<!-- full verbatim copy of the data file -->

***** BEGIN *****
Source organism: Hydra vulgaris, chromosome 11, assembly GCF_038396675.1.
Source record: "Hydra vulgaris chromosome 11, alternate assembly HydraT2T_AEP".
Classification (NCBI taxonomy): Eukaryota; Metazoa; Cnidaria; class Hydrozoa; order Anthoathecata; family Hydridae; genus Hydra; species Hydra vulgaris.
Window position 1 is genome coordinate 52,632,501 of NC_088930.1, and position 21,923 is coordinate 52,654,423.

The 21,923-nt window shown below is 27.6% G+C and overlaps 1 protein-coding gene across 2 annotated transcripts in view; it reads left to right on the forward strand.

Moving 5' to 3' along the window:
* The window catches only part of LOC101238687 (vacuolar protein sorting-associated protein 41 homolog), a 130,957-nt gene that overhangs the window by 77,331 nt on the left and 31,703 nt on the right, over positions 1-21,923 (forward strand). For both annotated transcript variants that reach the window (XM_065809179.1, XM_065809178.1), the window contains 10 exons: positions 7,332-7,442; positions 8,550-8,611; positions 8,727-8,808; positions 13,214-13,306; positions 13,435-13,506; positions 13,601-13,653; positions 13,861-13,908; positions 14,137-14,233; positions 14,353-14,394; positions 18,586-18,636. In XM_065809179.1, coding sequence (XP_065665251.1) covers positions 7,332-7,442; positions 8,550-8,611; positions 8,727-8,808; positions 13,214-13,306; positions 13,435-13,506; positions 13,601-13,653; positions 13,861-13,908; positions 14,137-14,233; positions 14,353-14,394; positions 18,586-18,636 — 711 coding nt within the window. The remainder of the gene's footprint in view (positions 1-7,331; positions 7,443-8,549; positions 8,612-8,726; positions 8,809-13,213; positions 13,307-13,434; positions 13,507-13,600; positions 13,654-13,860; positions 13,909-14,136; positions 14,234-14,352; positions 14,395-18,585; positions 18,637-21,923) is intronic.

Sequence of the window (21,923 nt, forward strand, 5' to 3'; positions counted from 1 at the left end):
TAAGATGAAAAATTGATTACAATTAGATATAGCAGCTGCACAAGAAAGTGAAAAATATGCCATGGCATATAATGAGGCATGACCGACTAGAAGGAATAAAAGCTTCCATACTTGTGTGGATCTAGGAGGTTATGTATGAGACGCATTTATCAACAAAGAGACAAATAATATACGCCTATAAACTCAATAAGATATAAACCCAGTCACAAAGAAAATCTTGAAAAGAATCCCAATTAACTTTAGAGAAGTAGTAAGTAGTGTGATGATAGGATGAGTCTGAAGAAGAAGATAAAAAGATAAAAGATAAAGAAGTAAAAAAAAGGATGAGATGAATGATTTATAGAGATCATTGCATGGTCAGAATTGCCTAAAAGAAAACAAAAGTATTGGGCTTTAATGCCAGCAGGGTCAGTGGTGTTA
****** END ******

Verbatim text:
Source organism: Hydra vulgaris, chromosome 11, assembly GCF_038396675.1.
Source record: "Hydra vulgaris chromosome 11, alternate assembly HydraT2T_AEP".
Classification (NCBI taxonomy): Eukaryota; Metazoa; Cnidaria; class Hydrozoa; order Anthoathecata; family Hydridae; genus Hydra; species Hydra vulgaris.
Window position 1 is genome coordinate 52,632,501 of NC_088930.1, and position 21,923 is coordinate 52,654,423.

The 21,923-nt window shown below is 27.6% G+C and overlaps 1 protein-coding gene across 2 annotated transcripts in view; it reads left to right on the forward strand.

Moving 5' to 3' along the window:
* The window catches only part of LOC101238687 (vacuolar protein sorting-associated protein 41 homolog), a 130,957-nt gene that overhangs the window by 77,331 nt on the left and 31,703 nt on the right, over positions 1-21,923 (forward strand). For both annotated transcript variants that reach the window (XM_065809179.1, XM_065809178.1), the window contains 10 exons: positions 7,332-7,442; positions 8,550-8,611; positions 8,727-8,808; positions 13,214-13,306; positions 13,435-13,506; positions 13,601-13,653; positions 13,861-13,908; positions 14,137-14,233; positions 14,353-14,394; positions 18,586-18,636. In XM_065809179.1, coding sequence (XP_065665251.1) covers positions 7,332-7,442; positions 8,550-8,611; positions 8,727-8,808; positions 13,214-13,306; positions 13,435-13,506; positions 13,601-13,653; positions 13,861-13,908; positions 14,137-14,233; positions 14,353-14,394; positions 18,586-18,636 — 711 coding nt within the window. The remainder of the gene's footprint in view (positions 1-7,331; positions 7,443-8,549; positions 8,612-8,726; positions 8,809-13,213; positions 13,307-13,434; positions 13,507-13,600; positions 13,654-13,860; positions 13,909-14,136; positions 14,234-14,352; positions 14,395-18,585; positions 18,637-21,923) is intronic.

Sequence of the window (21,923 nt, forward strand, 5' to 3'; positions counted from 1 at the left end):
TAAGATGAAAAATTGATTACAATTAGATATAGCAGCTGCACAAGAAAGTGAAAAATATGCCATGGCATATAATGAGGCATGACCGACTAGAAGGAATAAAAGCTTCCATACTTGTGTGGATCTAGGAGGTTATGTATGAGACGCATTTATCAACAAAGAGACAAATAATATACGCCTATAAACTCAATAAGATATAAACCCAGTCACAAAGAAAATCTTGAAAAGAATCCCAATTAACTTTAGAGAAGTAGTAAGTAGTGTGATGATAGGATGAGTCTGAAGAAGAAGATAAAAAGATAAAAGATAAAGAAGTAAAAAAAAGGATGAGATGAATGATTTATAGAGATCATTGCATGGTCAGAATTGCCTAAAAGAAAACAAAAGTATTGGGCTTTAATGCCAGCAGGGTCAGTGGTGTTA